Published By: Forbes Magazine
Written By: Denise Brodey
People with disabilities, now the largest minority group in this country, are largely misunderstood by business leaders, managers, and well, a lot of people. And at the same time, C-suite executives are actively looking for ways to remove disability bias and lessen the employment gap. But disability advocates say the research and statistics on people’s understanding of the disability community are still dismal. How do we meet in the middle? How do we have the tough conversations that will inspire both sides?
How can we all go the extra mile? Click here to read the rest of the story
Developed in 1985 by Andy Bondy, PHD and Lori Frost, MS, Picture Exchange Communication System (PECS) allows individuals with little or no communication the ability to do so using pictures. The approach includes a person giving them a picture in exchange of an item. PECS teaches functional communication and includes 6 phases.
- How to communicate. In the first phase, the individual learns to exchange a single picture for an item or activity they want.
- Distance and persistence. The individual learns to generalize by using the picture with different people.
- Picture discrimination. The individual learns to select from two or more pictures to ask for something.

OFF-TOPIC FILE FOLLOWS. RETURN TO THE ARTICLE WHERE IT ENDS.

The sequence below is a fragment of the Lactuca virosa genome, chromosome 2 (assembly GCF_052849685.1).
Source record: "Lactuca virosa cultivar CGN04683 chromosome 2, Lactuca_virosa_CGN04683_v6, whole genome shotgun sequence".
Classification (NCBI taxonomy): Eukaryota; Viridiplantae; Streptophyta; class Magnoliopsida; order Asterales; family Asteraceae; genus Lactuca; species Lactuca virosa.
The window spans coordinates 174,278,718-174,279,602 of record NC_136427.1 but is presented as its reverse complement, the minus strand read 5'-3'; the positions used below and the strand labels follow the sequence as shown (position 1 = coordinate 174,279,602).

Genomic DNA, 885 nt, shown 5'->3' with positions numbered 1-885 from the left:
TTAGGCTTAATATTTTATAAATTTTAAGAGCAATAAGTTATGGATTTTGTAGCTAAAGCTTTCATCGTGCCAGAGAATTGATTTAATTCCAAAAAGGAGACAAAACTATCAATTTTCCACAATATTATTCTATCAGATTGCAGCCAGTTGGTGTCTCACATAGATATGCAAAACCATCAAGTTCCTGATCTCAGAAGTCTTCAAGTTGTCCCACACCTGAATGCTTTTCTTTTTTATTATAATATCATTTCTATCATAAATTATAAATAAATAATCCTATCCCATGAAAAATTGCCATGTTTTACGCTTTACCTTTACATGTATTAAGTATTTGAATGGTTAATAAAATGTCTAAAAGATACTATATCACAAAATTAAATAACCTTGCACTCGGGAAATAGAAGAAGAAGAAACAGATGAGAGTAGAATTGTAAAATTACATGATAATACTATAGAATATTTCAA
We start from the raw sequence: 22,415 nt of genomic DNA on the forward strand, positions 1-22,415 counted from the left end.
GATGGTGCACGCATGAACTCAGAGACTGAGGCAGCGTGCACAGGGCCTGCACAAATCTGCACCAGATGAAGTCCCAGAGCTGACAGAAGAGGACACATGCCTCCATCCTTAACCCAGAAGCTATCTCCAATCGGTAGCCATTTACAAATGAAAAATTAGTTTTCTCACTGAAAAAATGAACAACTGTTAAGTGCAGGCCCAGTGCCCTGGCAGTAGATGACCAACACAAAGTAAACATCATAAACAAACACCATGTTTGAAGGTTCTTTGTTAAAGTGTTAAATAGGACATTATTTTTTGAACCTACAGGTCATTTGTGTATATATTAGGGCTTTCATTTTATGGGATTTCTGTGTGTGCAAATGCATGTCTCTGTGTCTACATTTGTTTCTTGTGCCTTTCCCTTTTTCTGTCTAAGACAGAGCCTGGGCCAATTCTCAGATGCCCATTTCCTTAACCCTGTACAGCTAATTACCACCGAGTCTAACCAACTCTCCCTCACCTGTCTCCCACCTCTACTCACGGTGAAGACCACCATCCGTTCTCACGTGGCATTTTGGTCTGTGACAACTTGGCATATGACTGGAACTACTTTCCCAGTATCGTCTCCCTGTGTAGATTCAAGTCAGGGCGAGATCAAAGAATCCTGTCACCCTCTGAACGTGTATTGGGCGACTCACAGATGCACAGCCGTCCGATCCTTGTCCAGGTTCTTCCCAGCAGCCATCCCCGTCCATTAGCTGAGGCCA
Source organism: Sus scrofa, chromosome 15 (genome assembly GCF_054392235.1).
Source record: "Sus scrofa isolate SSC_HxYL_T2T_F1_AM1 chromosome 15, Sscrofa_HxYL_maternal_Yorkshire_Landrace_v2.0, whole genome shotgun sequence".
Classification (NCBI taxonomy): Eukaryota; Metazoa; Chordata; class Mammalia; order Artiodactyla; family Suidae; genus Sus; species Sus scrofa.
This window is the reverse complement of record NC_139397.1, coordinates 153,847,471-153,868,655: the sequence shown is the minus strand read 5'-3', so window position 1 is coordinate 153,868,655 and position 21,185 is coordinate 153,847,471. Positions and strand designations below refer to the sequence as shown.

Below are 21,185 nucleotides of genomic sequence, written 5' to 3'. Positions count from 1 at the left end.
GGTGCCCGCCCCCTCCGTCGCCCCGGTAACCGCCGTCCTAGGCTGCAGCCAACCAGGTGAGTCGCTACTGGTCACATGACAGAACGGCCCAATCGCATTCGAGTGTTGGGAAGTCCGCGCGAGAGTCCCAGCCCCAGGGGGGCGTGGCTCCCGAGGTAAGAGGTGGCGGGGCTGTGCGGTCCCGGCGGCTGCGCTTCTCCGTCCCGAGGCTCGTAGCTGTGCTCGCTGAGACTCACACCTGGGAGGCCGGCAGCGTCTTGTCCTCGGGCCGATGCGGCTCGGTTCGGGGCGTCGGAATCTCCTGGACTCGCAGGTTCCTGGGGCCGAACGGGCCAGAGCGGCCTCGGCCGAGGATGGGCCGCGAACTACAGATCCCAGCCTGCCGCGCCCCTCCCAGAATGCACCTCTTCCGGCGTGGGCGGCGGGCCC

- Sentence structure. Individuals learn to construct simple sentences on a detachable sentence strip
- Responsive requesting. Individuals use PECS to answer wh questions.
- Commenting. individuals are taught to comment in response to questions.
The following links below include articles and additional information on the PECS system.
Articles on PECS
What is PECS?
National Autism Resources
National Professional Development Center on Autism Spectrum Disorders
Free Printable PECS Cards
28 emotions: Picture communication cards
Autism Tool Kit- Free Printable PECS Cards
Blank faces: Picture communication cards
Female faces: Picture communication cards
Free Primary PECS
Daily visual schedule for kids
Male body parts with words- picture cards
Months of the year: Picture communication cards
Morning routine pictures
Printable for autistic children and their families or caregivers
Published By: Sheffield Hallen University
Written By: Dr. Luke Beardon
Some employers assume that because a person is autistic they will also have some kind of learning disability. This is absolutely not true for the majority. Autistic adults display a range of intellectual abilities – as do the predominant neurotype (PNT) (non-autistic) population – from low IQ to members of Mensa.
Here are five more misconceptions about autistic people in the workplace – and why they’re not true. Click here to read the rest of the story
Published by: Fragile X News Today
Written by: Vijaya Iyer